Cryogenic Cocktails – An Antarctic Tale

The Geographic South Pole (The Best Picture I've Ever Taken)

The Geographic South Pole, 2003 - The Best Picture I've Ever Taken

In addition to being South Pole Station’s bartender, my actual job (the reason I was sent to the bottom of the Earth) was as the science/cryogenics technician. It was my job to take care of all the liquid helium and liquid nitrogen and make sure all the cryogenic equipment on the telescopes stayed in good repair.

At the second major party of the summer, the disco party, I was the bartending as the construction worker from the Village People because I had flannel shirt and hard hat available to me, which is the only visual cue needed for construction work it seems. My boss’ boss, one of the people who originally interviewed me, was down for a few weeks during the summer and decided to attend the party. He’d already had a couple drinks before showing up and was surprised to see me there. He asked me to make something special. So, I mixed up a vodka with a little bit of dry vermouth and put it on the counter in a clear plastic cup.

As he reached for it, I batted his hand away. “You asked for something special”, I said.

I then reached under the bar for the 10L transport dewar of liquid nitrogen (LN2) and poured a little bit into his cup. He jumped back as the boiling fog came out of the cup’s top and covered the bar as the -170C LN2 hit the room temperature martini. After a couple minutes, and more batting away of his hand as he tried to grab it too early, it had calmed down and there was just thin layer of fog in the cup covering the drink. I picked the rather cold cup up, blew the fog off, and handed it to him.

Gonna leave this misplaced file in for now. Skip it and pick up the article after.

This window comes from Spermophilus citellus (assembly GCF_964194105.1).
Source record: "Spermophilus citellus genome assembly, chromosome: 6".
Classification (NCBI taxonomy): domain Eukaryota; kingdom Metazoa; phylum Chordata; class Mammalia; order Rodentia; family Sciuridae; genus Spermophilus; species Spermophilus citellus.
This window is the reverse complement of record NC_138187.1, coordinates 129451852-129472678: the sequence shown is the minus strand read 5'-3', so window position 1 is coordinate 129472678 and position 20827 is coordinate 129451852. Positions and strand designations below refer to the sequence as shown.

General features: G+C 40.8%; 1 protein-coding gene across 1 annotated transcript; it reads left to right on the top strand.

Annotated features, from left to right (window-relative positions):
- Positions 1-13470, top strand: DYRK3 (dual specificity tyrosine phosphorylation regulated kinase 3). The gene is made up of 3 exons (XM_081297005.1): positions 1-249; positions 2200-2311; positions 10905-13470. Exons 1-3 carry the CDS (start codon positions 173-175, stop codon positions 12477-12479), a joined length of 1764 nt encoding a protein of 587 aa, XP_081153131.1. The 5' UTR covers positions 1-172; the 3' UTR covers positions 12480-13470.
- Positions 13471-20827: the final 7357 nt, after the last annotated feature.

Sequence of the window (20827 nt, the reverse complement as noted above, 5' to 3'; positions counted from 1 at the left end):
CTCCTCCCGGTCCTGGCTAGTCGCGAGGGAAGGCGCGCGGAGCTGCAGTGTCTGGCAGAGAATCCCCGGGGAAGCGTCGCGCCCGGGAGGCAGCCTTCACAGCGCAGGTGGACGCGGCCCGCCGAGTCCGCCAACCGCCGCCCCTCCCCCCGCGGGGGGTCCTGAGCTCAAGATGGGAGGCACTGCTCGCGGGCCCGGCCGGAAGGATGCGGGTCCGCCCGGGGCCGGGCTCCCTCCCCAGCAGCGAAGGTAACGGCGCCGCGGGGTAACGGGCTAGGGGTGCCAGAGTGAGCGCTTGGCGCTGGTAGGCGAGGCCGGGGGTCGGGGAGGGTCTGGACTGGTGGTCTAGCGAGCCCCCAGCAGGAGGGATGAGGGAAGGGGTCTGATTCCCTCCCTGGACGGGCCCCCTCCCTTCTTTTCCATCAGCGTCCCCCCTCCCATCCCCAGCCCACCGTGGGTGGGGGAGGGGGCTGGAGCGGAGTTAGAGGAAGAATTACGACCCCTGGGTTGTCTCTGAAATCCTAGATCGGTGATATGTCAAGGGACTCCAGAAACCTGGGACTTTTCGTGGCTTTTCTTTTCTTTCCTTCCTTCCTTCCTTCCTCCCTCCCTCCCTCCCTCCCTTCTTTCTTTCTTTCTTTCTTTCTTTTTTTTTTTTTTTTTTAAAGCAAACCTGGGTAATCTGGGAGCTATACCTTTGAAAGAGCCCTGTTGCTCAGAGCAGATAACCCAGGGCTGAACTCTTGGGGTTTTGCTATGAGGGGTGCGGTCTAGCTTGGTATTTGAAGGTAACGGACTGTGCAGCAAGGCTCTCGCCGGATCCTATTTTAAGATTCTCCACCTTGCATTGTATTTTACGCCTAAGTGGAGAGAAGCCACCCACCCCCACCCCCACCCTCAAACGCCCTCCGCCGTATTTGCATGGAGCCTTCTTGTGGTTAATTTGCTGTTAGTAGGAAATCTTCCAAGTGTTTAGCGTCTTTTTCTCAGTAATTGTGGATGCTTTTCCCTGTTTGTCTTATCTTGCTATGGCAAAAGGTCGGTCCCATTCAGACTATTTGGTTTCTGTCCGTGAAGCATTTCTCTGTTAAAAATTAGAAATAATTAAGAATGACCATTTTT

He looked down into the cup at a strange crusty solid something floating in his drink. With some disgust he asked, “What the hell is that?”

I reached in the drink, pulled it out and threw it on the floor behind me. “That was all the useless water that used to be in your drink, diluting your martini”, I replied.

His eyes went a bit wide at that and he took a sip. He pounded the bar for a few seconds as his martini was now about 150 proof rather than the ~70 normal ones are. He then ran out the door abandoning his drink.

Ten minutes later, he returned with the eight visiting Swedish researchers in tow, almost like the schoolgirls from Madeline. He shoved them all up to the bar and exclaimed, “I want you to make for them what you made for me and don’t skimp on the LN2. Sven…I hired this guy.”

I made some very happy Swedes that night and gave my boss’ boss a hangover he shook his head in memory at for the rest of the summer.

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